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Teeth are an essential part of your dog’s body and play a significant role in their health. When dogs have healthy teeth, they can get the nutrients their bodies need to stay healthy and strong. When their teeth aren’t healthy, it affects total body health and can cause discomfort.
Do you know how to check your dog’s teeth for an infection?
- What Are Some Common Dog Teeth Problems?
- Why Is My Dog Losing Teeth?
- How Can I Tell If My Dog Has Tooth Pain?
- Does My Dog Have Rotten Teeth?
- Are Bad Teeth A Genetic Issue For My Dog?
- Signs And Symptoms
- Comfort Care During An Infection And After Treatment
- Tooth Infections And Dental Checks
- Annual Checkups For Your Dog’s Physical And Dental Health
There are a few common problems you may encounter with your dog’s teeth.
- Broken Teeth: Dogs can break their teeth during trauma or by chewing on hard things. Without treatment, a broken tooth can lead to an infection.
- Gum Disease: Gingivitis and Periodontal disease is the most common tooth problem for dogs. Gingivitis can progress to periodontal disease, causing bone and tooth loss.
- Loose Teeth: Teeth can become loose from trauma or infection. Loose teeth can become lost teeth without intervention.
- Tooth Decay: Cavities can lead to rotten teeth or a tooth infection.
- Tooth Infection: A tooth infection or abscess can be hazardous and painful for your pup.
All dogs lose teeth. But it’s only normal to lose teeth when your dog is a puppy. If adult teeth are falling out, that’s usually a sign of trauma, gum disease, or infection. It’s helpful to understand how many teeth dogs have and standard eruption patterns, so you know what to expect.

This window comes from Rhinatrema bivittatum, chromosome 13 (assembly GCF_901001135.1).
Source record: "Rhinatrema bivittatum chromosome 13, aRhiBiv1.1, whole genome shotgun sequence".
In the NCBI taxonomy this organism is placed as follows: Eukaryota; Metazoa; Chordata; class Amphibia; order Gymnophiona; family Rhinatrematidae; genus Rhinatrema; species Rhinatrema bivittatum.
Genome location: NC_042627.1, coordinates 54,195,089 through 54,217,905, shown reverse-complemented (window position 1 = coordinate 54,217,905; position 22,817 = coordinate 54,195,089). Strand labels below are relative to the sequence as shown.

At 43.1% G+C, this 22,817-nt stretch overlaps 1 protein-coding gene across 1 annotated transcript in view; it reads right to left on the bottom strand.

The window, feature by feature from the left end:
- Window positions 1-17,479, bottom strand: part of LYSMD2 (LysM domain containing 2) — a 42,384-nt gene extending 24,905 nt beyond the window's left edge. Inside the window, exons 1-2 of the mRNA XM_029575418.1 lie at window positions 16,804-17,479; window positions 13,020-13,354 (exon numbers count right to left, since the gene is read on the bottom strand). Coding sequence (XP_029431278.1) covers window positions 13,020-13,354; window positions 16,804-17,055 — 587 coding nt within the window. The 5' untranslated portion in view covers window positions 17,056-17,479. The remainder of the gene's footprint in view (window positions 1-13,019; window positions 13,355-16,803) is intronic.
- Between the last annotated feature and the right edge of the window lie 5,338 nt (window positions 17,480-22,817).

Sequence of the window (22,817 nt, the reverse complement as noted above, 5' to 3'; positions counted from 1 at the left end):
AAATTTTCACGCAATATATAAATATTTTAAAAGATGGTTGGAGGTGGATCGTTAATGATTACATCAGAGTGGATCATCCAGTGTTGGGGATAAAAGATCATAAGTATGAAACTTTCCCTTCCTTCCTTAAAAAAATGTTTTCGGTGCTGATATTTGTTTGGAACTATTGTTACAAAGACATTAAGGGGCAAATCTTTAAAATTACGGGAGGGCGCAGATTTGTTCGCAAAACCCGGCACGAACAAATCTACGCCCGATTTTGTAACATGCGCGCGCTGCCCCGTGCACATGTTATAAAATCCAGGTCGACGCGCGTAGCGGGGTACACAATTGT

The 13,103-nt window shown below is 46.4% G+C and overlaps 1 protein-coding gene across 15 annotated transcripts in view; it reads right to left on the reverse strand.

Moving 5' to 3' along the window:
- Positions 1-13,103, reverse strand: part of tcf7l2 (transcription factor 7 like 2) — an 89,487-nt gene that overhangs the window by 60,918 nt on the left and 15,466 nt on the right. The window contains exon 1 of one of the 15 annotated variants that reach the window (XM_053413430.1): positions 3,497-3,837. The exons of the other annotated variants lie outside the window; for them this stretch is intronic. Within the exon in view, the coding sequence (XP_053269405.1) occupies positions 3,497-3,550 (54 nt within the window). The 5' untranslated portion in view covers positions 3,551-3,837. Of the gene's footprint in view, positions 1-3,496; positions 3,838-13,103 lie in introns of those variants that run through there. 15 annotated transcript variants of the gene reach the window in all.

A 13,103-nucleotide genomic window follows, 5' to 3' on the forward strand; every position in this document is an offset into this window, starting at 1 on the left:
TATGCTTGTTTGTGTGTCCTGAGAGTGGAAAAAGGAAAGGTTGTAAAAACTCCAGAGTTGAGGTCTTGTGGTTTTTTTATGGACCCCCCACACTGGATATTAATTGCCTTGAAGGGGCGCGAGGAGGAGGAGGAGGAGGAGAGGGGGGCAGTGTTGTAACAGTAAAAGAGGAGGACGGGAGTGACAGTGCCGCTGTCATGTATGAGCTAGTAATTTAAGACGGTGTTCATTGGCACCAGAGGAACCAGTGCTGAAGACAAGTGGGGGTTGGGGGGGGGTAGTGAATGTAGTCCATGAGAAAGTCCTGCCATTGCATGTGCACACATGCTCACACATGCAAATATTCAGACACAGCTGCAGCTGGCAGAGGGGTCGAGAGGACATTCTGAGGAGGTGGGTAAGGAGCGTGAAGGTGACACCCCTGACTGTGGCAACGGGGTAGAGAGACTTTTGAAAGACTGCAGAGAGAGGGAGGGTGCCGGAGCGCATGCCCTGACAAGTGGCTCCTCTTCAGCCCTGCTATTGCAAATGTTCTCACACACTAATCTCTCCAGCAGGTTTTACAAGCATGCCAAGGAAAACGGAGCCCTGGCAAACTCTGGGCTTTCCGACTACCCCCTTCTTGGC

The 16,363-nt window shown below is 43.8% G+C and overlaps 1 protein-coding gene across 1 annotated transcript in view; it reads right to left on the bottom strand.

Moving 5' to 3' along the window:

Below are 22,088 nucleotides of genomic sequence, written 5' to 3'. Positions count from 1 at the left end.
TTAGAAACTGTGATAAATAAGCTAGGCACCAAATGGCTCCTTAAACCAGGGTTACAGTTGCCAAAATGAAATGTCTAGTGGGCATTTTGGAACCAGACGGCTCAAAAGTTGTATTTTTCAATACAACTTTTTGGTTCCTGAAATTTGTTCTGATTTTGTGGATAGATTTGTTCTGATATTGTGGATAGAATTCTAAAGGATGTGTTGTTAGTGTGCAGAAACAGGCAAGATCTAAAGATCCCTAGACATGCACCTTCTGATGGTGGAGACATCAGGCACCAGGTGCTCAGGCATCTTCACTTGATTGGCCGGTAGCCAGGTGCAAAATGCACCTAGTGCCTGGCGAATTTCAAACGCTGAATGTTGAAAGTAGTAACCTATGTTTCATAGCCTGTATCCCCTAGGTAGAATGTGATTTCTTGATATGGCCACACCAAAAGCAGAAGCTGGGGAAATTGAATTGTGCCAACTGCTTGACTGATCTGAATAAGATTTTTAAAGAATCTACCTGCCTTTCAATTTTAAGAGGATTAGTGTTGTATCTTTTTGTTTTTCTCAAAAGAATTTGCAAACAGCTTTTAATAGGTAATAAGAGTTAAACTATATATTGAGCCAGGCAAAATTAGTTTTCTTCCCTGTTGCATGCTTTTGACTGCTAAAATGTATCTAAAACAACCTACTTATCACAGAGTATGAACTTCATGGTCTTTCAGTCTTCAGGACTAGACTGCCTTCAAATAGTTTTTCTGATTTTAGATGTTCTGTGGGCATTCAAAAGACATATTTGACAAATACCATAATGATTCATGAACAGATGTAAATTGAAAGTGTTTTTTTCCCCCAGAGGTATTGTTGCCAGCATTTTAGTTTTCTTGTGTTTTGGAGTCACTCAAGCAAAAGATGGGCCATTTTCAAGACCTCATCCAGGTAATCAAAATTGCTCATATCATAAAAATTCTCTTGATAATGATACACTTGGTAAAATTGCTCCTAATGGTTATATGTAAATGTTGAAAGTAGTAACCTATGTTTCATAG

Unfortunately, your dog can’t tell you if his tooth is hurting. If you notice any of these signs, your dog could be experiencing tooth pain:
- Not eating as much as usual
- Whining during meals
- Only chewing on one side
- Stops eating in the middle of a meal
- Spits out food
“Rotten teeth” seems to be a catch-all term. This term describes broken teeth, teeth with cavities, and a mouth with gum disease. When you look in your dog’s mouth and see broken teeth, black spots, holes, and bad breath, your dog likely has a dental problem.
Some dogs are more likely to have bad teeth because of their breed. For instance, Pugs, Shih Tzus, Bulldogs, and Boston Terriers, are all known to have teeth that don’t line up correctly, a condition called malocclusion. This issue puts these dogs at a higher risk for gum disease. Even though tooth decay or cavities are rare for dogs, Shepherd dogs get cavities more frequently than other breeds.
It’s essential to understand what dental concerns your pup might be facing based on their breed genetics. And, if your dog’s breed is prone to dental concerns, you might want to consider getting pet insurance with good dental coverage to help manage the finances as they age.
Can Bad Teeth Cause Other Health Concerns?